China Bans Additives
The list of additives banned by the Health Ministry included boric acid, formaldehyde and lye.
Recent inspections have found that some Chinese food producers have added boric acid to meat balls and noodles to increase elasticity. Boric acid is commonly used as a pesticide.
Inspectors have also found that some companies soak fish in water with formaldehyde and lye to make it appear fresher. The two substances are common ingredients in soap.
Health officials also warned local authorities to scrutinize 10 common foods, such as cookies, meats and flour, for the presence of potentially harmful food colorings and preservatives.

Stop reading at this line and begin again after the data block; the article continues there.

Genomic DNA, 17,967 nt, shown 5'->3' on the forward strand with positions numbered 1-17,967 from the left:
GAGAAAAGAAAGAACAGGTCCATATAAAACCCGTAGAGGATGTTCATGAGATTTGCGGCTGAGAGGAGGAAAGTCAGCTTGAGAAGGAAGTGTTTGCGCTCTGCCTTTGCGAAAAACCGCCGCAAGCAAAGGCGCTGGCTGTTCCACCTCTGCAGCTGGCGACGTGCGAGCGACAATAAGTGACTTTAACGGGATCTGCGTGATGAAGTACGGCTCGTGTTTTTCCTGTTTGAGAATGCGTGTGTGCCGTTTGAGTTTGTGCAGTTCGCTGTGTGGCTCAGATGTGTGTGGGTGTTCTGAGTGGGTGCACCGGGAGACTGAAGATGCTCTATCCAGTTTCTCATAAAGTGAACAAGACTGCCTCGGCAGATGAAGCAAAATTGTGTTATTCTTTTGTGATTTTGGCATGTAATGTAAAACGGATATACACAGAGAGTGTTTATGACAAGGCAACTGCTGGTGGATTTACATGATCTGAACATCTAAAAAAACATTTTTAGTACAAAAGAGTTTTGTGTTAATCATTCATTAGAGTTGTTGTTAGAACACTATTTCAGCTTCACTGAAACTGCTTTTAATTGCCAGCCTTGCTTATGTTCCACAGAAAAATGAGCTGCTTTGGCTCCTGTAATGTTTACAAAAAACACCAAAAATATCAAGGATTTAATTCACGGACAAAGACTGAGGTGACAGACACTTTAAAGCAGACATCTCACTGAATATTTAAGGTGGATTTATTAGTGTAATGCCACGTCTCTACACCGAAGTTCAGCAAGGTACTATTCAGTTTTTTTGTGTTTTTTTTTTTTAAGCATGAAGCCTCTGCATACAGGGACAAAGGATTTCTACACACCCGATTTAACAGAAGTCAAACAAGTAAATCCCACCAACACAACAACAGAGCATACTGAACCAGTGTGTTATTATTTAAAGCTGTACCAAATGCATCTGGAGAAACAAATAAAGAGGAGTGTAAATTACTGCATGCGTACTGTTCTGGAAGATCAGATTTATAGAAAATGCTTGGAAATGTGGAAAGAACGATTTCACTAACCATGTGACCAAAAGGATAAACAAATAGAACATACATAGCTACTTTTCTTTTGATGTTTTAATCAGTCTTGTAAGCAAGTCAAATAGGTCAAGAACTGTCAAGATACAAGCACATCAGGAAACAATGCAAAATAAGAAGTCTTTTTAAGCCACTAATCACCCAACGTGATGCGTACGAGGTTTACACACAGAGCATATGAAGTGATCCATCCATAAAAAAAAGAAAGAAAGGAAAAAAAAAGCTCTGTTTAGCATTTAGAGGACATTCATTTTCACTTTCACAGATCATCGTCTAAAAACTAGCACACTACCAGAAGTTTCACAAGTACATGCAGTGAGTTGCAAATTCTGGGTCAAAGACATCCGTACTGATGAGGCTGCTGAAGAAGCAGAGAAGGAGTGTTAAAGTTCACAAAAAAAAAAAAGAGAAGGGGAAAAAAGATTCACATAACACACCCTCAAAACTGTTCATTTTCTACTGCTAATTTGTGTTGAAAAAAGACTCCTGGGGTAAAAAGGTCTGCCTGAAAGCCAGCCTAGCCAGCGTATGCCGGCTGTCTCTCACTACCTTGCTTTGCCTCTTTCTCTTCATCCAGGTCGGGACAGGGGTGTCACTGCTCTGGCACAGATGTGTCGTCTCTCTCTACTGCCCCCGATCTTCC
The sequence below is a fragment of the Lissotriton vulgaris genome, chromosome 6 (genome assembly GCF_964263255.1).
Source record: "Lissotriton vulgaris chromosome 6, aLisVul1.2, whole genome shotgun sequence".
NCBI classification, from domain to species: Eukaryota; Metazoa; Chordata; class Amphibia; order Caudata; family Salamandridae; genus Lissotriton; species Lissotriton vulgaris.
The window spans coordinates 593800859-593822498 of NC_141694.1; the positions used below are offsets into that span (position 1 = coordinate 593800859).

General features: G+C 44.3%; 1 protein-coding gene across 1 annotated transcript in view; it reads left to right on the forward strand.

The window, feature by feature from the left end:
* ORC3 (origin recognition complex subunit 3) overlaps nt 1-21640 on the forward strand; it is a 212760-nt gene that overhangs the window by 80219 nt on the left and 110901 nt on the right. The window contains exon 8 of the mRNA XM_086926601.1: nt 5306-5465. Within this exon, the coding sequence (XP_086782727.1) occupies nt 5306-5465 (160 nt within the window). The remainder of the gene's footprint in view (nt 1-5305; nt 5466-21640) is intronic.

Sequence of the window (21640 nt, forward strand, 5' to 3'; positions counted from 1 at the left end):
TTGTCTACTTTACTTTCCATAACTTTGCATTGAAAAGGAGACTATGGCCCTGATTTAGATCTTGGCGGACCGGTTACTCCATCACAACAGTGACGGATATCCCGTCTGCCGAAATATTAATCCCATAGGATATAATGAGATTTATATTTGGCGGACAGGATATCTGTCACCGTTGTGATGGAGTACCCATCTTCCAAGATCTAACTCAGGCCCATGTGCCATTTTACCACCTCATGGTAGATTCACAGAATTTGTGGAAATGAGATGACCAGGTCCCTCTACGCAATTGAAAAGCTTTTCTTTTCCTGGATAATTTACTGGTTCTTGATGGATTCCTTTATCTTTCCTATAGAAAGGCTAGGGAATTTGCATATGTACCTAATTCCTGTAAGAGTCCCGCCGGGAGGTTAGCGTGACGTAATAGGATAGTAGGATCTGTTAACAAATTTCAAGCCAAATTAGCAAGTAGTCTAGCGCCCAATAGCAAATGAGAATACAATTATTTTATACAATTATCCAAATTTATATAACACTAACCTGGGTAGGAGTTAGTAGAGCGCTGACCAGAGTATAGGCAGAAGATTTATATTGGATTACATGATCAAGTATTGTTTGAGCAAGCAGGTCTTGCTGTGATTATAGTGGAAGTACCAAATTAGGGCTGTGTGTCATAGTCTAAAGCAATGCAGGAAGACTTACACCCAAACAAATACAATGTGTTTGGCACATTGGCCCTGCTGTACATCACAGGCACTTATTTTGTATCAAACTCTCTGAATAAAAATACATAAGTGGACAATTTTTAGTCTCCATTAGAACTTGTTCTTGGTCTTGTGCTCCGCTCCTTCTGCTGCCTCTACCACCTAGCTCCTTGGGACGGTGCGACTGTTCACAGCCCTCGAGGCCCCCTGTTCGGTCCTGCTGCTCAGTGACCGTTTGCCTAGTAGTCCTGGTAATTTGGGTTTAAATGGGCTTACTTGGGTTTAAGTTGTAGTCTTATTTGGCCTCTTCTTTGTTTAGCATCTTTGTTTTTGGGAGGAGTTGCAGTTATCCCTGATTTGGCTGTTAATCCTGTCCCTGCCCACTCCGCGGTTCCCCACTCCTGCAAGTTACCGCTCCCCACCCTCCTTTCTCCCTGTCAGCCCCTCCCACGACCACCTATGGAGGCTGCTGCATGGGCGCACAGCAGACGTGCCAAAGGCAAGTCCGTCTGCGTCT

China's latest food scandal broke out in September after powdered milk, tainted with the industrial chemical melamine, sickened thousands of Chinese infants. Melamine-tainted milk has been blamed for the death of six babies in China.
The milk scandal followed reports of food poisoning in Japan, linked to China's food exports.
The resulting outrage forced the government to review the country's food production practices and consider measures to improve food safety standards.
From the December 22, 2008, Prepared Foods e-Flash